"Everyone is familiar with the three-card monte game. While everyone is reporting on the removal of the $19 billion bank tax from the conference legislation, nobody is paying attention to the unlimited bank tax that's still in the legislation and has been since the very beginning."—ALG President Bill Wilson.
June 30th, 2010, Fairfax, VA—Americans for Limited Government (ALG) President Bill Wilson today urged Senator Scott Brown to reject the Dodd-Frank conference legislation "which still contains an unlimited bank tax."
"Right on pages 356 through 364 of the latest Dodd-Frank conference report, the Federal Deposit Insurance Corporation can still levy unlimited assessments — which are taxes — on banks, insurance companies and other financial institutions to pay for the so-called 'orderly liquidation fund', which is just a limitless fund for government to take over and bail out companies," Wilson said.
"Senator Brown withheld support for the Dodd-Frank financial takeover conference because of the $19 billion bank tax. Well, what about the unlimited bank tax that's still in the bill?" Wilson asked.
In a statement issued today, Brown said, "I appreciate the conference committee revisiting the Wall Street reform bill and removing the $19 billion bank tax. Over the July recess, I will continue to review this important bill."
Wilson said, "In between eating hot dogs, Senator Brown should really check out pages 356 through 364 of the bill, where the real bank tax is. He should be familiar with it. The bank tax was in the bill the last time he voted for it, too."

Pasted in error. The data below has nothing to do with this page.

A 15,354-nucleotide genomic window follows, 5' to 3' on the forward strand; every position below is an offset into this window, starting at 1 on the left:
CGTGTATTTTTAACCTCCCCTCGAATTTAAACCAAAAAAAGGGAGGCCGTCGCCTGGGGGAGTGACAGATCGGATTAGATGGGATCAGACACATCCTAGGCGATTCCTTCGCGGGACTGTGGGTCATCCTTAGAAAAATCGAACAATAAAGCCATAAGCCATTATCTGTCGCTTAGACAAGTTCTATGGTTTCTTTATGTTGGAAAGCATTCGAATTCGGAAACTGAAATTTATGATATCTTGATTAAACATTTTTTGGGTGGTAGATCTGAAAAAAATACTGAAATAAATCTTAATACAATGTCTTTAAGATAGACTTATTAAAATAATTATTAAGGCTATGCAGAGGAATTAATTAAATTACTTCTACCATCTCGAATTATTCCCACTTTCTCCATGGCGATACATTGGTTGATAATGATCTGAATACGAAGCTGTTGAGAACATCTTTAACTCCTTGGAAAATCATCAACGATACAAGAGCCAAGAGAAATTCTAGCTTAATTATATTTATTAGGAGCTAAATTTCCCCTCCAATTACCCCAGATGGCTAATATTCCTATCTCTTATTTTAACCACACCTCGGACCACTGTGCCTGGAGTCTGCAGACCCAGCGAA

Wilson noted that as a candidate, Brown ran against a bank tax on the premise that it would simply be passed on to the American people via higher financial transaction costs. Brown said at the time, "With all due respect, that money is going to be transferred down to the individuals through ATM fees, increased fees. I thought banks were supposed to lend. So now they're going to take the money that they would be lending to the small businesses in this state and the men and women who want to buy homes … and there's less of a pool there."
The "orderly liquidation fund" would be financed by "risk-based" assessments levied by the Federal Deposit Insurance Corporation (FDIC) on institutions totaling $50 billion or more in assets, proceeds from securities issued by the FDIC of seized firms, interest and other earnings from investments owned by the fund, and "repayments to the Corporation by covered financial companies."
According to a Congressional Budget Office (CBO) analysis of a similar bank tax proposal by the Obama Administration, "the ultimate cost of a tax or fee is not necessarily borne by the entity that writes the check to the government. The cost of the proposed fee would ultimately be borne to varying degrees by an institution's customers, employees, and investors, but the precise incidence among those groups is uncertain."
"Senator Scott Brown may think he is playing savvy politics by negotiating the removal of the $19 billion bank tax, but he's really nothing more than a bait fish to help the real bank tax get across the finish line. Brown is being played. He's being used," Wilson declared.
"Everyone is familiar with the three-card monte game. While everyone is reporting on the removal of the $19 billion bank tax from the conference legislation, nobody is paying attention to the unlimited bank tax that's still in the legislation and has been since the very beginning," Wilson explained.
"Senator Scott Brown is no longer a babe in the woods. Will he fall for Dodd and Frank's shell game?" Wilson concluded.
"'Down a Rabbit Hole:' The Threat Posed by the Dodd Bill to the Private Sector," Updated June 28th, 2010, Americans for Limited Government.
"Big Brother is Watching You: The Threat Posed by the Dodd Bill to Privacy," Updated June 28th, 2010.
Letter to the U.S. Senate, ALG President Bill Wilson, April 26th, 2010.